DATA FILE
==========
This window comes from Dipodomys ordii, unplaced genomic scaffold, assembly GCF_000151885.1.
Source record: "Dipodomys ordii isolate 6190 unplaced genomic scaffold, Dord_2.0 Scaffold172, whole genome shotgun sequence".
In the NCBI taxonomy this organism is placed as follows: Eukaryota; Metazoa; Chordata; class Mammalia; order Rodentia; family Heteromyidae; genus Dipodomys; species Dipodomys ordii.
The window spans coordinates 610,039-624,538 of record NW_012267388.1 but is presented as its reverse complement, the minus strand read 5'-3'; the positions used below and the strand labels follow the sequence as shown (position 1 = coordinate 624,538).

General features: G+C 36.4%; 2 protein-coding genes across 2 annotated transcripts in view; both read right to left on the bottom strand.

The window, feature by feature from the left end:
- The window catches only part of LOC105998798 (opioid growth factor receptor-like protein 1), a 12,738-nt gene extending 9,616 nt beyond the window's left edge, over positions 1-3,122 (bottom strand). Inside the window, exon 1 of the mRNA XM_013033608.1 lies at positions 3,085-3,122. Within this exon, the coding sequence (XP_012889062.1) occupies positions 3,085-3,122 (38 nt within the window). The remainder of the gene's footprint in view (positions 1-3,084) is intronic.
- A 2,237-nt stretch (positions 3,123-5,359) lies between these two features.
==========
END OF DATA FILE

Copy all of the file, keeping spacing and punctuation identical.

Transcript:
This window comes from Dipodomys ordii, unplaced genomic scaffold, assembly GCF_000151885.1.
Source record: "Dipodomys ordii isolate 6190 unplaced genomic scaffold, Dord_2.0 Scaffold172, whole genome shotgun sequence".
In the NCBI taxonomy this organism is placed as follows: Eukaryota; Metazoa; Chordata; class Mammalia; order Rodentia; family Heteromyidae; genus Dipodomys; species Dipodomys ordii.
The window spans coordinates 610,039-624,538 of record NW_012267388.1 but is presented as its reverse complement, the minus strand read 5'-3'; the positions used below and the strand labels follow the sequence as shown (position 1 = coordinate 624,538).

General features: G+C 36.4%; 2 protein-coding genes across 2 annotated transcripts in view; both read right to left on the bottom strand.

The window, feature by feature from the left end:
- The window catches only part of LOC105998798 (opioid growth factor receptor-like protein 1), a 12,738-nt gene extending 9,616 nt beyond the window's left edge, over positions 1-3,122 (bottom strand). Inside the window, exon 1 of the mRNA XM_013033608.1 lies at positions 3,085-3,122. Within this exon, the coding sequence (XP_012889062.1) occupies positions 3,085-3,122 (38 nt within the window). The remainder of the gene's footprint in view (positions 1-3,084) is intronic.
- A 2,237-nt stretch (positions 3,123-5,359) lies between these two features.